In essence this is my point. An authentic leader (human being) for me has somehow managed to get to that point where her underlying belief system is undeniably that all human beings are equal, and not just because its written in a constitution or course material. She truly does not believe her title or position makes her more important than anyone else. In fact, the title does exactly the opposite, it elevates the follower in her eyes and places her – the leader – in a more humble and sacred position of increased responsibility, service, upliftment and empowerment. And once a leader accesses this sacred territory not just theoretically but inherently, she unleashes that true “Us”, “We”, “Our” power, as opposed to the much diminished and divided “you and I”; “us and them” power. This authentically equal mindset creates a trusting environment that uplifts people, raises their view of themselves and takes them to where almost anything is possible.
The gap between knowing and doing…becoming
How to reach this important state is a difficult one. Many in responsible positions believe they are there, or they actually believe in this theory but just can’t or won’t live it completely.
The gap between knowing something and then doing it naturally, can only be filled by a disciplined and conscious process of changing habit – several reminders daily, for at least 21 days the experts say. In short, it is hard work and the subconscious mind is inherently lazy – as my partner often reminds me the research tells us. So, you know that the above makes sense, you have known it for a long time, you are sort of trying to change, but you just aren’t, to be honest. Your conditioned response is habitual. Why haven’t you changed substantially? Maybe because it hasn’t been important enough to institute a formal habit changing process? Perhaps it is actually quite comfortable to be the most important party in the relationship, or to believe you are; it soothes the ego; there is some kind of absurd order to it – I can be important here while someone else can be important there. Or, the urgency hasn’t been pressing enough. If you knew that you would lose your child forever in 21 days if you didn’t change your behavior or you knew you would be fired from your job in 21 days if you didn’t start treating people with more patience and respect, the likelihood of change would increase exponentially.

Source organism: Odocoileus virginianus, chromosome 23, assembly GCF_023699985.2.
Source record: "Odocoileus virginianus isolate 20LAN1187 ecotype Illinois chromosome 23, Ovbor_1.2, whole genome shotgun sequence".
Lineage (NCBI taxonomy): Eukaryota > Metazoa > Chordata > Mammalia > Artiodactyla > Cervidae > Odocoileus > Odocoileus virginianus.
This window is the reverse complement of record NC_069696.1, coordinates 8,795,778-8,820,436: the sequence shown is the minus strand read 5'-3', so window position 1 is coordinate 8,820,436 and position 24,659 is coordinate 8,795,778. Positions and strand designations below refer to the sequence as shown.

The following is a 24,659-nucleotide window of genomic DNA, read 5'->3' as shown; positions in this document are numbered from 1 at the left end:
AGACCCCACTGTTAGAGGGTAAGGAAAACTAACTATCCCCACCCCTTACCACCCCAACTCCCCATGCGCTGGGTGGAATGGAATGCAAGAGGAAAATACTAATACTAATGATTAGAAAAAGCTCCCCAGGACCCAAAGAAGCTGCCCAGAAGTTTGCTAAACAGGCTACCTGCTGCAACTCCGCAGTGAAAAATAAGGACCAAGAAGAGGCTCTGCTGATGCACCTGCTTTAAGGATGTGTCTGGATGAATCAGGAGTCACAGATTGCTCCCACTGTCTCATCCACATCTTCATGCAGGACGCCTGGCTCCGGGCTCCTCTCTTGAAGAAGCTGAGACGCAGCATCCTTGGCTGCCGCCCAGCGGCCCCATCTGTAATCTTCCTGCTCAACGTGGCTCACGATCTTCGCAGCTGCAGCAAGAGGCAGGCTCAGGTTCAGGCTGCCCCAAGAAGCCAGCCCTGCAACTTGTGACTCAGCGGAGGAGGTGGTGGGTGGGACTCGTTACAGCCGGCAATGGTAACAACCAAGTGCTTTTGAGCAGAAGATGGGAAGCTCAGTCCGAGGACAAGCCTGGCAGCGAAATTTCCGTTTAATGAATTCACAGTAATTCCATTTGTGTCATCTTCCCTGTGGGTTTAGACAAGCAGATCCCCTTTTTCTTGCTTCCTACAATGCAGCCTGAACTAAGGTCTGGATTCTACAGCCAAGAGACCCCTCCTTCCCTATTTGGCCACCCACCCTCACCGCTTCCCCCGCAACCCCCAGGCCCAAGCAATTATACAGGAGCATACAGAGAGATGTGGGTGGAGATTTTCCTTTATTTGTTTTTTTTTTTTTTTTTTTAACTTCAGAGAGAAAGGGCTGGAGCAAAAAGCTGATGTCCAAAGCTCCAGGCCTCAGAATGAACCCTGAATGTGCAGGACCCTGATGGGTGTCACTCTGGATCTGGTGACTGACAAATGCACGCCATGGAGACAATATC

I think you may agree that one of the most difficult things to do in life is changing an important and not perceived as urgent behavior or habit. And even more difficult is changing a behavior you aren’t aware of. Also, change is even more unlikely when you are already perceived – whether by yourself and/or others – as successful; at the top; happy.
Ultimately you can’t escape these short and much simplified steps: 1) Raise the urgency for change; 2) Define who you want to be, what visible behaviors it entails; 3) Somehow set several reminders for at least 21 days to practice daily, until you become the defined person. Simple…yet difficult.
The past role of leadership development
The world – let’s say pre-COVID-19 – spent billions on leadership training and development to change behavior, often at the top. Yet, by far the majority participants returned from the training and huge investments largely the same. One could argue they still inherently, subconsciously believed they were more important than their juniors, so they didn’t change. After all, they were the ones that the company spent exorbitant amounts of money on. So, for many this good intent by their organizations may have had an adverse effect – subliminally confirming or enhancing their conscious or subconscious belief of self-importance? And how could any program have changed leaders fast and effective enough when they attended sporadic two-day sessions – though it might have been of high quality – and perhaps monthly coaching engagements? It was always going to be near impossible in today’s VUCA world…on steroids.